Brachycentrus appalachia (Brachycentridae) (Apple Caddis) Caddisfly Adult from the West Branch of the Delaware River in New York
Brachycentrus appalachia (Brachycentridae) (Apple Caddis) Caddisfly Adult from the West Branch of the Delaware River in New York
Brachycentrus appalachia (Brachycentridae) (Apple Caddis) Caddisfly Adult from the West Branch of the Delaware River in New York
Brachycentrus appalachia (Brachycentridae) (Apple Caddis) Caddisfly Adult from the West Branch of the Delaware River in New York
Brachycentrus appalachia (Brachycentridae) (Apple Caddis) Caddisfly Adult from the West Branch of the Delaware River in New York
Brachycentrus appalachia (Brachycentridae) (Apple Caddis) Caddisfly Adult from the West Branch of the Delaware River in New York
Brachycentrus appalachia (Brachycentridae) (Apple Caddis) Caddisfly Adult from the West Branch of the Delaware River in New York
Brachycentrus appalachia (Brachycentridae) (Apple Caddis) Caddisfly Adult from the West Branch of the Delaware River in New York
Brachycentrus appalachia (Brachycentridae) (Apple Caddis) Caddisfly Adult from the West Branch of the Delaware River in New York

This caddisfly was collected from the West Branch of the Delaware River in New York on May 13th, 2007 and added to Troutnut.com by Troutnut on May 18th, 2007.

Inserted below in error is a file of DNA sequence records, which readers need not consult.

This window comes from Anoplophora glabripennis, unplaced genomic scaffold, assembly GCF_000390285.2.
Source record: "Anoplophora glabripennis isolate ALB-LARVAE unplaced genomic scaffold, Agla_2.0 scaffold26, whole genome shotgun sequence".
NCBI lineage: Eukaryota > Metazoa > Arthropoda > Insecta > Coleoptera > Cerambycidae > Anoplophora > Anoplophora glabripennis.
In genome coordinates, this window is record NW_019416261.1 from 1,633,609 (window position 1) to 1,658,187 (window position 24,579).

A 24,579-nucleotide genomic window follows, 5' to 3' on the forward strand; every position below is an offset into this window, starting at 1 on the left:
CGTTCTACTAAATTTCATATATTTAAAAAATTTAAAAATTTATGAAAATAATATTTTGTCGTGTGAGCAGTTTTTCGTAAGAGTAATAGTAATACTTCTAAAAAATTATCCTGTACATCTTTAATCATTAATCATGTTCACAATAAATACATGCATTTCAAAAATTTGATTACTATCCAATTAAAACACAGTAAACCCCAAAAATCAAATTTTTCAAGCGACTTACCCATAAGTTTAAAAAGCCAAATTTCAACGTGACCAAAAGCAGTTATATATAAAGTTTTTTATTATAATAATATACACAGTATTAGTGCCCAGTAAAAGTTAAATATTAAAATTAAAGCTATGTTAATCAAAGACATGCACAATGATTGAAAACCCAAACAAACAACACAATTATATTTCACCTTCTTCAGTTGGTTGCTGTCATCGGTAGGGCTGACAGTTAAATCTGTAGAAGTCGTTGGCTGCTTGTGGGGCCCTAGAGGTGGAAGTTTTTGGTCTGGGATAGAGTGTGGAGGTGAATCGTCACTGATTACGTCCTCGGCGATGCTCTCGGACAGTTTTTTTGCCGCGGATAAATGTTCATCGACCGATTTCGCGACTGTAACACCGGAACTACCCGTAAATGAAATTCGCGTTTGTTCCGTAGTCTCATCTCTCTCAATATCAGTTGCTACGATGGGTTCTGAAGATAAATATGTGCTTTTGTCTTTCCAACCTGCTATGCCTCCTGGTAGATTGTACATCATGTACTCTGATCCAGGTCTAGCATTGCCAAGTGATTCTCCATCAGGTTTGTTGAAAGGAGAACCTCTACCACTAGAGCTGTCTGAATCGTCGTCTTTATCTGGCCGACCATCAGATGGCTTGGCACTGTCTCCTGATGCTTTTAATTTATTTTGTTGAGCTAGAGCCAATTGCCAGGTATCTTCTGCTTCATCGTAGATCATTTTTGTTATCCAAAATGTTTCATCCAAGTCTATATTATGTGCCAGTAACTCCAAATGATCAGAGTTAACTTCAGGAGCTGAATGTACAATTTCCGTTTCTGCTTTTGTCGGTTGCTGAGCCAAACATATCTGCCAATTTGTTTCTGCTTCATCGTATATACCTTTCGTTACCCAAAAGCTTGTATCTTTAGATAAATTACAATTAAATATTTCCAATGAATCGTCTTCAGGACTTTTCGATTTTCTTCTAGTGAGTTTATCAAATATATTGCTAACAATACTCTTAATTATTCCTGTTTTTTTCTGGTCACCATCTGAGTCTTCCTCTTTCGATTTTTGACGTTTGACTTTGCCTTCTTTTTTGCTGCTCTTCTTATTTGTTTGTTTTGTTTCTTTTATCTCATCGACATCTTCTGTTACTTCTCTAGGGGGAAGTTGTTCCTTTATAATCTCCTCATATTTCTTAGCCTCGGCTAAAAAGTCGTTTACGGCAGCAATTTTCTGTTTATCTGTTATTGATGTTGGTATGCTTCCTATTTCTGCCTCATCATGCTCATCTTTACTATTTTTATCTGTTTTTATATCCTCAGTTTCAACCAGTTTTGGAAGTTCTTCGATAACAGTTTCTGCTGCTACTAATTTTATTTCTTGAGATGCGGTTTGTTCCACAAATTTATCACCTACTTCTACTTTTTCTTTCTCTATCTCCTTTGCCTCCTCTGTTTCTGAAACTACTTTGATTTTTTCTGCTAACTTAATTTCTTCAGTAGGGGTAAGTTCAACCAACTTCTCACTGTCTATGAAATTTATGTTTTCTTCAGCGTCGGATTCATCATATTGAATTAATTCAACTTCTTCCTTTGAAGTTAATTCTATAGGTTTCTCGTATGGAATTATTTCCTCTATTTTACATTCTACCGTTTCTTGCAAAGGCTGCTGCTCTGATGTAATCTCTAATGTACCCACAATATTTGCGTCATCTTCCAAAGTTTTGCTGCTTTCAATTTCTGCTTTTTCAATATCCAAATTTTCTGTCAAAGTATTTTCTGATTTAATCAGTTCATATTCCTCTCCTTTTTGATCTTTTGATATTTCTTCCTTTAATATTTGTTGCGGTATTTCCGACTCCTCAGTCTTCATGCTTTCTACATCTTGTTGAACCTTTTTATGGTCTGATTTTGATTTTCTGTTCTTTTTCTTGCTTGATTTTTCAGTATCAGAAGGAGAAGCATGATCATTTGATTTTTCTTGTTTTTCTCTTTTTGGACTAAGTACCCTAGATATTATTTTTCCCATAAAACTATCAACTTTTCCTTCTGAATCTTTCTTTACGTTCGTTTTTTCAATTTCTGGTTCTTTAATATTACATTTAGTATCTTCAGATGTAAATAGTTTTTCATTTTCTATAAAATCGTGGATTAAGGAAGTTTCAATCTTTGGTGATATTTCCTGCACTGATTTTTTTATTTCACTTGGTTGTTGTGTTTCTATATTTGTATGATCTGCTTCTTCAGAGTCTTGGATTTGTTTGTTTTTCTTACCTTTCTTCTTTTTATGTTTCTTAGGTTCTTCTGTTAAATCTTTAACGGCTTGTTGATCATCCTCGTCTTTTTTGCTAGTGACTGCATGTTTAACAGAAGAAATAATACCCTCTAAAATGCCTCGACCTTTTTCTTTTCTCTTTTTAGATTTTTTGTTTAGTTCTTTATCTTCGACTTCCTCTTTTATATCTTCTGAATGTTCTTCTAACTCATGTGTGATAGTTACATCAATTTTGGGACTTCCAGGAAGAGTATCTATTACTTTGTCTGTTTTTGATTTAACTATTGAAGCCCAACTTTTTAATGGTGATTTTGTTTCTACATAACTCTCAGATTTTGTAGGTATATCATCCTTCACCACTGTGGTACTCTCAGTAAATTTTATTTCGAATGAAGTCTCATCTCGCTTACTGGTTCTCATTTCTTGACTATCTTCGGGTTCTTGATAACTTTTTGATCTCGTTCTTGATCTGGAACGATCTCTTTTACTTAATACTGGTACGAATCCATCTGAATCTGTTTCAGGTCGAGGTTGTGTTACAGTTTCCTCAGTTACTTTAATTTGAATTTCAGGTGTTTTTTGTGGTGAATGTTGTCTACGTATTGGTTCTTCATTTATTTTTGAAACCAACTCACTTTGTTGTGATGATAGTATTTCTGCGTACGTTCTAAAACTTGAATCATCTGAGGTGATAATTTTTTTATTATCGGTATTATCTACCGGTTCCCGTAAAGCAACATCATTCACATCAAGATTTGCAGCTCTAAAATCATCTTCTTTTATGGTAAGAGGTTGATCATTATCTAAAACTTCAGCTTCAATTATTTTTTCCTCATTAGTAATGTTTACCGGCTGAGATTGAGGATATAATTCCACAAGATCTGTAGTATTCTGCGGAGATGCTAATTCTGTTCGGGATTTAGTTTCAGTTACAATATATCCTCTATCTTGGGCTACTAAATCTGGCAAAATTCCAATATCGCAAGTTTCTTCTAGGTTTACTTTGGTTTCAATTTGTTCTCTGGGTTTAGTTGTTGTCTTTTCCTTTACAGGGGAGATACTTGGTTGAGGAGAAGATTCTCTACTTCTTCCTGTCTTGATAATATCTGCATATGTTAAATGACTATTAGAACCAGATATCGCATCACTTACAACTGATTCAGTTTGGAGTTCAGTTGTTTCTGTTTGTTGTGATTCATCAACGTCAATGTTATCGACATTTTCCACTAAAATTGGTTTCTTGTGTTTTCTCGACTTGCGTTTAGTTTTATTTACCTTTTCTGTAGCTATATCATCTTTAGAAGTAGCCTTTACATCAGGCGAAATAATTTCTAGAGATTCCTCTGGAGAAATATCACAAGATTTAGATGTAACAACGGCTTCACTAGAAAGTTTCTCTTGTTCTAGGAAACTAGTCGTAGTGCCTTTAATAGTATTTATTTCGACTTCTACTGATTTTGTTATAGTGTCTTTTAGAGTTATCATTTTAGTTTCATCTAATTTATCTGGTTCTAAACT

Discussions of this Adult

caddis flies
2 replies
Posted by Flytyer0423 on Aug 11, 2009
Last reply on Aug 11, 2009 by GONZO
do all caddis flies have brown or a close shade to brown legs all the ones i looked at so far are either brown or a light brown almost tan
Emergence
Posted by Martinlf on May 7, 2009
Last reply on May 7, 2009 by Martinlf
I happened to be in the right place at the right time for my first Apple Caddis emergence a week or so ago, and caught fish on a Tulpehocken Creek Outfitter's emerger pattern that I tied years ago, but have never used before. It's something like a CDC mayfly emerger, tied on a scud hook, with a puff of CDC at the head to float the body, which remain subsurface. I also had tied in a few long Wood Duck barbules at the throat for legs. This experience led me to wonder if a similar fly might work for selective fish when dark Grannoms emerge. All day long during the Grannom hatch, I typically fish the CDC adult pattern that I posted a while back, and do OK, but last week the fish I was fishing over would have nothing to do with an Apple Caddis CDC adult during the emergence--though they took it during egg laying on flat water in the evening. Do the Grannoms and Apple Caddis have similar emergence behavior? I realize that a number of variables may have been at play. The fish I was fising over during the Apple Caddis emergence are notoriously picky, and they were feeding in a shallow riffle. The fish I target for dark Grannoms are in a different river and they are generally less picky, and see fewer flies. Also, I haven't fished over them for dark Grannoms in the same water type, usually fishing this hatch in deeper riffles and runs--and I may not have hit a concentrated emergence yet. Finally, does anyone know a good wet fly for the Apple Caddis? I'm assuming the pupa look enough like the adults that an apple green abdomen with a tan thorax and light hen hackle would work, but I'd be happy to see a recipe for a proven pattern. And any thoughts on the general topic would be welcome.